Optimizing Percutaneous Coronary Intervention in Calcified Lesions
Insights From Optical Coherence Tomography of Atherectomy
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Optimal coronary stent implantation is among the few successful strategies in preventing stent failures, notably in-stent restenosis and stent thrombosis.1 Understanding the intravascular milieu is a prerequisite for optimization of percutaneous coronary intervention (PCI). Calcified lesions limit stent expansion, the most robust predictor of target lesion revascularization, and are thus associated with worst outcomes.2 Coronary angiography is a poor discriminator of calcium distribution and thickness. Reliance on angiography to guide PCI and define procedural success in severe coronary calcification is associated with poor outcomes.3 Both intravascular ultrasound and optical coherence tomography (OCT) enable detailed evaluation of cross-sectional calcium distribution (angle of calcium), and OCT provides additional information on calcium thickness. The combination of large calcium angle (>270°) and thickness (>670 μm) predicts nondilatable lesions.4 OCT is the ideal method to capture these parameters and indicate or defer the use of atherectomy before stent implantation and guide optimization of PCI.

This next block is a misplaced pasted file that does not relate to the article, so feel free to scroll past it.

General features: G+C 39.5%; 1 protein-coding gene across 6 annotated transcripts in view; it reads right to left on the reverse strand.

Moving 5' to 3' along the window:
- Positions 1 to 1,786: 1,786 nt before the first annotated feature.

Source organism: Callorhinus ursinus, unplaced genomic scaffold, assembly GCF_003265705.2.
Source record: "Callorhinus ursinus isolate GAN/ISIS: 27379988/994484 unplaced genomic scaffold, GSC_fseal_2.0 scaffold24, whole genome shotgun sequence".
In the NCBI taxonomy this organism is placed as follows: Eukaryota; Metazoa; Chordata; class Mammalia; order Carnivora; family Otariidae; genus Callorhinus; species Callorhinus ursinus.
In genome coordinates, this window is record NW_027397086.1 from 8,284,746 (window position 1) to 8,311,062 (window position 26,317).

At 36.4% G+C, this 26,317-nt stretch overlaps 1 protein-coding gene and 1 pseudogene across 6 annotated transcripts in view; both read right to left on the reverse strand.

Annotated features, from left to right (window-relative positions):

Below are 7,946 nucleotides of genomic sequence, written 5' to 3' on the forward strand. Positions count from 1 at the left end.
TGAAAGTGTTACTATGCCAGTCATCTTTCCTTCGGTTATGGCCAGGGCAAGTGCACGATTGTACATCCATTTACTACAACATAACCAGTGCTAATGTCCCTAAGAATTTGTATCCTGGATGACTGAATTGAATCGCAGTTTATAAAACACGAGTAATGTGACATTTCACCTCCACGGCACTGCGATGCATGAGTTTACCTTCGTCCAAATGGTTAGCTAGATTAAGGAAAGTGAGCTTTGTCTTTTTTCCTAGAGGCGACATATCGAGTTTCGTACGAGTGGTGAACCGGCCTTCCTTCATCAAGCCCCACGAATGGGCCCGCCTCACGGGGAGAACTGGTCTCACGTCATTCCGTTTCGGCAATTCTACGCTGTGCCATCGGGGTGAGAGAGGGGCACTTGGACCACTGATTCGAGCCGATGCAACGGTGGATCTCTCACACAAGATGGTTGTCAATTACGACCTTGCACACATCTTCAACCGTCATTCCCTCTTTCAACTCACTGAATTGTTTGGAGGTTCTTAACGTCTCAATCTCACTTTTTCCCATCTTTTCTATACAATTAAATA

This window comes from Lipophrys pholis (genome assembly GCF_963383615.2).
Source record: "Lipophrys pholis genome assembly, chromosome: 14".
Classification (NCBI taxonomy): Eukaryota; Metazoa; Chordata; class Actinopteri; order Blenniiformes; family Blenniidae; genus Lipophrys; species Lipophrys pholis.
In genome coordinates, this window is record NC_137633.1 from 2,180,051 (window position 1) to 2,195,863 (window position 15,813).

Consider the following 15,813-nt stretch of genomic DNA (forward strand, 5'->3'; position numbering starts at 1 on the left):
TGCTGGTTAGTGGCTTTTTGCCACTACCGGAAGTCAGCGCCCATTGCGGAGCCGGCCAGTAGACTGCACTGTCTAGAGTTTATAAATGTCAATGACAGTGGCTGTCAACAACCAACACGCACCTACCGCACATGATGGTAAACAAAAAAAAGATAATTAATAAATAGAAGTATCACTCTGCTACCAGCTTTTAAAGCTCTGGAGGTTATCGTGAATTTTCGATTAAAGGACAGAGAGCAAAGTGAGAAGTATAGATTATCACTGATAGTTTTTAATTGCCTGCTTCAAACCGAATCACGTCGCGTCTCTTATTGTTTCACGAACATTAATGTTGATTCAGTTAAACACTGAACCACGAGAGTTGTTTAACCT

Intervention OCT Imaging
Preintervention OCT imaging delineates plaque constituents and provides accurate measurements of the minimal lumen area, lesion length, and reference vessel diameters, as well as visualization of the projected stent landing zones. These parameters can be used for procedural planning, including proper lesion preparation and stent sizing. Knowledge of plaque characteristics can be used to select a plaque modification strategy prior to stent implantation and to minimize stent edge dissection at the stent landing zone.5 Calcified lesions pose a bigger challenge, with difficult device delivery, suboptimal stent expansion, and increased procedural time and complications. Although atherectomy facilitates stent delivery and improves procedural success and acute lumen gain, long-term outcomes in severely calcified lesions are not improved with the routine use of angiographically guided ablative techniques in the drug eluting stent era.6 Indiscriminate use of atherectomy can also increase procedural complications. Intravascular frequency domain OCT is the …